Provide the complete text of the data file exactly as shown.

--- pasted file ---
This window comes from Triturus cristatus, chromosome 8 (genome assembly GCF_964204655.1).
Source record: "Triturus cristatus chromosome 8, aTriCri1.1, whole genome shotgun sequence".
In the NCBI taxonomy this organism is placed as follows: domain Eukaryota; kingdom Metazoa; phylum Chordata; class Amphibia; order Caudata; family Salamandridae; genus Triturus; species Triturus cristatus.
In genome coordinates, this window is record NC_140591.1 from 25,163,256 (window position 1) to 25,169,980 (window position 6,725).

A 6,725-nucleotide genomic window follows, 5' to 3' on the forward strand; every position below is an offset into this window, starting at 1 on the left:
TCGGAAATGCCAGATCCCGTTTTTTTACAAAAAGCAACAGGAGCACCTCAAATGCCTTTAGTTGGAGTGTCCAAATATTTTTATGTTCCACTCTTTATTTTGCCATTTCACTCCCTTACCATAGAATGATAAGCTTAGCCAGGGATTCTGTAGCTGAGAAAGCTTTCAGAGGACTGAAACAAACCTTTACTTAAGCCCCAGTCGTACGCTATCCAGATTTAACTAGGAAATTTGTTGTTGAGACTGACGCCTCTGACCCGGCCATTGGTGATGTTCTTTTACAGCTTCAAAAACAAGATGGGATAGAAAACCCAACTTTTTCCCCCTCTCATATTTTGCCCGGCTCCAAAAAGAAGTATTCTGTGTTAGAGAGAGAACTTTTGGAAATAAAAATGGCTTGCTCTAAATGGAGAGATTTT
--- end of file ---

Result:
This window comes from Triturus cristatus, chromosome 8 (genome assembly GCF_964204655.1).
Source record: "Triturus cristatus chromosome 8, aTriCri1.1, whole genome shotgun sequence".
In the NCBI taxonomy this organism is placed as follows: domain Eukaryota; kingdom Metazoa; phylum Chordata; class Amphibia; order Caudata; family Salamandridae; genus Triturus; species Triturus cristatus.
In genome coordinates, this window is record NC_140591.1 from 25,163,256 (window position 1) to 25,169,980 (window position 6,725).

A 6,725-nucleotide genomic window follows, 5' to 3' on the forward strand; every position below is an offset into this window, starting at 1 on the left:
TCGGAAATGCCAGATCCCGTTTTTTTACAAAAAGCAACAGGAGCACCTCAAATGCCTTTAGTTGGAGTGTCCAAATATTTTTATGTTCCACTCTTTATTTTGCCATTTCACTCCCTTACCATAGAATGATAAGCTTAGCCAGGGATTCTGTAGCTGAGAAAGCTTTCAGAGGACTGAAACAAACCTTTACTTAAGCCCCAGTCGTACGCTATCCAGATTTAACTAGGAAATTTGTTGTTGAGACTGACGCCTCTGACCCGGCCATTGGTGATGTTCTTTTACAGCTTCAAAAACAAGATGGGATAGAAAACCCAACTTTTTCCCCCTCTCATATTTTGCCCGGCTCCAAAAAGAAGTATTCTGTGTTAGAGAGAGAACTTTTGGAAATAAAAATGGCTTGCTCTAAATGGAGAGATTTT